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I once said in a video that Applejack would have to leave Ponyville and her friends to ever be a true underdog. Yet there was an avenue I hadn't considered.

In comes Friends Forever number 15 to prove me wrong. Because what's worse for a straight-talking, direct-action pony like Applejack? Government bureaucracy! It ain't about helping the people; it's about making sure the people can't sue you!

To be brief, the first half of this comic didn't wow me. There's some humor in seeing the ineptitude of Ponyville's government, yet the joke can only take so many forms. Applejack's struggle to challenge a citation is more about seeing her sanity slowly degrade with some fun visuals to represent the pitfalls and logical loops of government procedures.

It got strange when Mayor Mare finally made her appearance, and both she and Applejack acted as though they'd never met. At first I wanted to chalk this up to it being the first time they ever interacted, but then came the Princess Twilight statue. Applejack gets to shine by offering practical ideas to the Mayor's strawmare staff. And at this point I started to wonder about the comic's goal. The Mayor didn't seem to struggle with any certain ideas. Applejack was fitting into the role easily enough. The citation would be an easy fix. 

Then everypony starts turning into produce. Yeah... that happened. Even the Mane 6 rely on town hall to save them. Talk about a role reversal!

And then it's fixed. Heck if I know how. Just is.

Only at the end do we get to see the link between these two characters. Applejack loves Ponyville as much as her own family. It makes sense that one day, she might consider running for mayor herself. And Mayor Mare relates an interesting story about her own past and the similarities they share, yet there's one point that trips me up.

Mayor Mare lost her first bid for office because she didn't heed what the town needed, only what she thought it was best for it. Doesn't that sound like a perpetually-stubborn pony we know? Yet Applejack is shown as completely in-tune with the community. She may already be a better mayor than the Mayor. I would have liked for Applejack to make decisions she thought would work, only to see how the varying perspectives conflicted. Then the Mayor could teach her a little something about leadership.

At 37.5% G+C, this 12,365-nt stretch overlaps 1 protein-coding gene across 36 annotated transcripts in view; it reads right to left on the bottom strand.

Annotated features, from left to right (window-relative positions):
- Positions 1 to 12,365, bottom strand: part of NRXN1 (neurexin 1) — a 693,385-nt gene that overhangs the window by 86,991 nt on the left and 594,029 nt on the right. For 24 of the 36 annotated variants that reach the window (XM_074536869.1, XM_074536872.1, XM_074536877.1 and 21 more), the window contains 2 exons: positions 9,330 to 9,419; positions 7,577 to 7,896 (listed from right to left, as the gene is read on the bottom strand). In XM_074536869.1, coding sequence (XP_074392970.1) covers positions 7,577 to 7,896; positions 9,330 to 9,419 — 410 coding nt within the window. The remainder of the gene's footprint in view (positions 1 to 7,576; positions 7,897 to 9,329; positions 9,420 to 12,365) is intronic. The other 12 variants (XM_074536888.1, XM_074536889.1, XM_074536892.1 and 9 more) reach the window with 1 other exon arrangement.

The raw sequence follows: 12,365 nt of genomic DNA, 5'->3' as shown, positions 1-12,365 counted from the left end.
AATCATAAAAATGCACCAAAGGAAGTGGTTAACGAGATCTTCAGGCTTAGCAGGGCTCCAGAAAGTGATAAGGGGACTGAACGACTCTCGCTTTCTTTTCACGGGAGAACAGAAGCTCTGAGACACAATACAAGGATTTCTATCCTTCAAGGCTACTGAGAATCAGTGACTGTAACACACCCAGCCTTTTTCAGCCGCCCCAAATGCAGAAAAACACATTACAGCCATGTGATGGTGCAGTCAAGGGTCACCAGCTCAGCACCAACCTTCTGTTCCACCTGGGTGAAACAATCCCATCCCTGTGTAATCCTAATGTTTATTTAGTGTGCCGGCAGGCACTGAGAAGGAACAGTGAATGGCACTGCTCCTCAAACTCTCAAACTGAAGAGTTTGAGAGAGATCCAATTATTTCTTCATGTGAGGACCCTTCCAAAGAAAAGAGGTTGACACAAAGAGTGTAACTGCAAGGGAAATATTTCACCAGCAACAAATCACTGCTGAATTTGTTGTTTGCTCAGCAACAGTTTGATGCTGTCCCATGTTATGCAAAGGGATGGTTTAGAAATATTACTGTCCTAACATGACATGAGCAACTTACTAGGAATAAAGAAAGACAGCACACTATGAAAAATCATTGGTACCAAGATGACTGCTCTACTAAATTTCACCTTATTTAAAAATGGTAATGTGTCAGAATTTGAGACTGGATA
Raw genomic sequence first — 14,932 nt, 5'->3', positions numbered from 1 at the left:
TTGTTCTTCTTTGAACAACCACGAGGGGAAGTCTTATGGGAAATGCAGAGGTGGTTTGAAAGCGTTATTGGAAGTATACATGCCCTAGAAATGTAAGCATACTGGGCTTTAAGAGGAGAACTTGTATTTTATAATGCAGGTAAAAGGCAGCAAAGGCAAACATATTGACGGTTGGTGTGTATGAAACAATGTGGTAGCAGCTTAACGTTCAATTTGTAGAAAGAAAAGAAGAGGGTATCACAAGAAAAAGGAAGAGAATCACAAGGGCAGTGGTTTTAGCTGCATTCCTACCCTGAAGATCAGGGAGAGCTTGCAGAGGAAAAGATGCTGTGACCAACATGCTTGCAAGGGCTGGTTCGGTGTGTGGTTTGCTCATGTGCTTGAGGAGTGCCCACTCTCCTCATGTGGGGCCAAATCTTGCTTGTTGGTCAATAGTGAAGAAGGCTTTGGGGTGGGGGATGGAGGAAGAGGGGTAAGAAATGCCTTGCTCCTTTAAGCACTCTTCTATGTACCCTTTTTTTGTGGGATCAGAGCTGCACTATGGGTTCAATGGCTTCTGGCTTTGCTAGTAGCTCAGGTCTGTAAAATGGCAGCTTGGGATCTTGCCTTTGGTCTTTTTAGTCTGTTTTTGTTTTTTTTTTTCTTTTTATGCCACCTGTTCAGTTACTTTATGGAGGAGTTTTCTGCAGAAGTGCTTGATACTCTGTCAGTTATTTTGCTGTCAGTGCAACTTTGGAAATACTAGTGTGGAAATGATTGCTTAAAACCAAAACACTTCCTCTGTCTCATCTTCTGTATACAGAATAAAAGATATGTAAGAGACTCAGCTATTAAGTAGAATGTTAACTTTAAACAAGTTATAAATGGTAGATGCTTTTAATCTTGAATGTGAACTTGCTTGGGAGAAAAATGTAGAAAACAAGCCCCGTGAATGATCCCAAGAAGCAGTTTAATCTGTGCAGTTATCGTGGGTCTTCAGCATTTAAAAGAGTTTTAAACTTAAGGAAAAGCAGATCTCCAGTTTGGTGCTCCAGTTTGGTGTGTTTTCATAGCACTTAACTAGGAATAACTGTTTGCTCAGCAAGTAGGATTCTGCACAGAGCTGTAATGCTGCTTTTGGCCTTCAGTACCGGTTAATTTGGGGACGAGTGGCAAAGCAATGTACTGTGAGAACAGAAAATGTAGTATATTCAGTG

All in all, this is a middle-of-the-road comic for me. Fun visuals and gags with a little heartstrings tug at the end, yet weighed down by repetitive humor and a sense of misdirection. Then again, this is city hall we're talking about. Misdirection is the name of the game.
Let us pause for just a moment to bask in the fun absurdity of this concept. Twin ponies wrestling. How I have missed this fun kind of silliness. After two arcs that tried to go for major conflict, this is what I needed.

Which is not to say it’s flawless.

The story for FiM 29 is the classic/clichéd tale that accompanies many twin conflicts. The Parent Trap? Anyone?

The Mane 6 are in Manehatten to witness the EWH Championship, and Rarity chances upon Cheerilee. Turns out she is the twin sister of the fan-favorite Mystery Mare. Yet they suffer a strained relationship and Cherry Blossom invited Cheerilee for a reconciliation.  

So why, then, do they start fighting immediately? We never learn what caused this rift other than the fact that Cherry Blossom was energetic and aggressive while Cheerilee was the more timid and quiet type. A nice contrast, yet both characters feel under-developed. This was Cheerilee’s chance to shine. Instead, it can feel like they’re just going through the motions.  

Including Cherry Blossom tripping and injuring herself, thereby forcing Cheerilee into the Mystery Mare’s costume to win the title match against Iron Hock. Cheerilee quickly learns that a lot of the animosity displayed in the ring is just for show. Most of the wrestlers are friendly and respectful.  

Which I enjoy. It would have been so easy to take wrestling super-serious and increase the cheese level. Much like the WWE, pony wrestling seeks to generate the crowd’s excitement. It’s a very honest approach.  

But hang on! If that’s the case, does that also mean that the matches are scripted? Was Cherry Blossom’s shot at the title ever in doubt? Because Cheerilee not only bests Iron Hock (revealed to be Cherry Blossom’s real-life friend), she also wins a tag match in one panel with the help of a certain masked mare.  

Cheerilee and her sister reconcile over the view that, while their lifestyles are different, helping ponies smile is their shared goal. A nice message, though I’m afraid I’m too busy scratching my head over whether or not this match was a set up.